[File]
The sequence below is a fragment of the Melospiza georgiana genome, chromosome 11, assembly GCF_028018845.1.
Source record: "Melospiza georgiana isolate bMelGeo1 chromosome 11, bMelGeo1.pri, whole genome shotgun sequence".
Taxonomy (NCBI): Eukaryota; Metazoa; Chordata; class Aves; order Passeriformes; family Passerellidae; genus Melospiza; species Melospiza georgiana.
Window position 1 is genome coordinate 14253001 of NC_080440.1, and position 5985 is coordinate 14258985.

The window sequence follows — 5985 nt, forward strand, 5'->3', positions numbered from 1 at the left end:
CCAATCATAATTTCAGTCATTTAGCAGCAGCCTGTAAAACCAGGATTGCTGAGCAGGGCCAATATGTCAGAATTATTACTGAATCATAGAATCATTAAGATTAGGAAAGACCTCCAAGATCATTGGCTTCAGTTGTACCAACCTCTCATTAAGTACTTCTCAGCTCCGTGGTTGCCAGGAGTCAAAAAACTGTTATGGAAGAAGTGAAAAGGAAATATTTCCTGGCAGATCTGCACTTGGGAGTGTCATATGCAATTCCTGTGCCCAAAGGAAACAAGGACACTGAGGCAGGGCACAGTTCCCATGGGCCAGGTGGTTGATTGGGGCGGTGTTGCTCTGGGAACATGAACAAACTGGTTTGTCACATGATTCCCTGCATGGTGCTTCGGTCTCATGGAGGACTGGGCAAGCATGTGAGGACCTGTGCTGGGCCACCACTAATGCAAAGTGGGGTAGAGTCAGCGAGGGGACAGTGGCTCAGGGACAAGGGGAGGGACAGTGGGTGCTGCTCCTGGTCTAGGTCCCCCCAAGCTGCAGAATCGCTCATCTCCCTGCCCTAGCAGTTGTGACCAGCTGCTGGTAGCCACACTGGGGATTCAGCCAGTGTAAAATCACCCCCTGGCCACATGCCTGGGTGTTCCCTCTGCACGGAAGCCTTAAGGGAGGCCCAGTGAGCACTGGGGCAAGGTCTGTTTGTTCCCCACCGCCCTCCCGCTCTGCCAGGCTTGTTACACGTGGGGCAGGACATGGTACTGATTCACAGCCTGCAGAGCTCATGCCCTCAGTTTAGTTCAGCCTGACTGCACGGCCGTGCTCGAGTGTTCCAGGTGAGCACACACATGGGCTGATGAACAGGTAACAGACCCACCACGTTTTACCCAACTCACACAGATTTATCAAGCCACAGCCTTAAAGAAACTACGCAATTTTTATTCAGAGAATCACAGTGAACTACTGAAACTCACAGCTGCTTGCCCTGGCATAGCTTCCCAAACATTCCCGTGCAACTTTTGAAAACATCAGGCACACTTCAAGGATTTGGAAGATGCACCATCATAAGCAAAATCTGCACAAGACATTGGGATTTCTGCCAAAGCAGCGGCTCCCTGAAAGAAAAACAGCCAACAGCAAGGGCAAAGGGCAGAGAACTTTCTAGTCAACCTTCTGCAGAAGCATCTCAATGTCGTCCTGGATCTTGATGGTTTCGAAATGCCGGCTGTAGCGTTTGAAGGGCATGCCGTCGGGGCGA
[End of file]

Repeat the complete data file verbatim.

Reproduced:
The sequence below is a fragment of the Melospiza georgiana genome, chromosome 11, assembly GCF_028018845.1.
Source record: "Melospiza georgiana isolate bMelGeo1 chromosome 11, bMelGeo1.pri, whole genome shotgun sequence".
Taxonomy (NCBI): Eukaryota; Metazoa; Chordata; class Aves; order Passeriformes; family Passerellidae; genus Melospiza; species Melospiza georgiana.
Window position 1 is genome coordinate 14253001 of NC_080440.1, and position 5985 is coordinate 14258985.

The window sequence follows — 5985 nt, forward strand, 5'->3', positions numbered from 1 at the left end:
CCAATCATAATTTCAGTCATTTAGCAGCAGCCTGTAAAACCAGGATTGCTGAGCAGGGCCAATATGTCAGAATTATTACTGAATCATAGAATCATTAAGATTAGGAAAGACCTCCAAGATCATTGGCTTCAGTTGTACCAACCTCTCATTAAGTACTTCTCAGCTCCGTGGTTGCCAGGAGTCAAAAAACTGTTATGGAAGAAGTGAAAAGGAAATATTTCCTGGCAGATCTGCACTTGGGAGTGTCATATGCAATTCCTGTGCCCAAAGGAAACAAGGACACTGAGGCAGGGCACAGTTCCCATGGGCCAGGTGGTTGATTGGGGCGGTGTTGCTCTGGGAACATGAACAAACTGGTTTGTCACATGATTCCCTGCATGGTGCTTCGGTCTCATGGAGGACTGGGCAAGCATGTGAGGACCTGTGCTGGGCCACCACTAATGCAAAGTGGGGTAGAGTCAGCGAGGGGACAGTGGCTCAGGGACAAGGGGAGGGACAGTGGGTGCTGCTCCTGGTCTAGGTCCCCCCAAGCTGCAGAATCGCTCATCTCCCTGCCCTAGCAGTTGTGACCAGCTGCTGGTAGCCACACTGGGGATTCAGCCAGTGTAAAATCACCCCCTGGCCACATGCCTGGGTGTTCCCTCTGCACGGAAGCCTTAAGGGAGGCCCAGTGAGCACTGGGGCAAGGTCTGTTTGTTCCCCACCGCCCTCCCGCTCTGCCAGGCTTGTTACACGTGGGGCAGGACATGGTACTGATTCACAGCCTGCAGAGCTCATGCCCTCAGTTTAGTTCAGCCTGACTGCACGGCCGTGCTCGAGTGTTCCAGGTGAGCACACACATGGGCTGATGAACAGGTAACAGACCCACCACGTTTTACCCAACTCACACAGATTTATCAAGCCACAGCCTTAAAGAAACTACGCAATTTTTATTCAGAGAATCACAGTGAACTACTGAAACTCACAGCTGCTTGCCCTGGCATAGCTTCCCAAACATTCCCGTGCAACTTTTGAAAACATCAGGCACACTTCAAGGATTTGGAAGATGCACCATCATAAGCAAAATCTGCACAAGACATTGGGATTTCTGCCAAAGCAGCGGCTCCCTGAAAGAAAAACAGCCAACAGCAAGGGCAAAGGGCAGAGAACTTTCTAGTCAACCTTCTGCAGAAGCATCTCAATGTCGTCCTGGATCTTGATGGTTTCGAAATGCCGGCTGTAGCGTTTGAAGGGCATGCCGTCGGGGCGA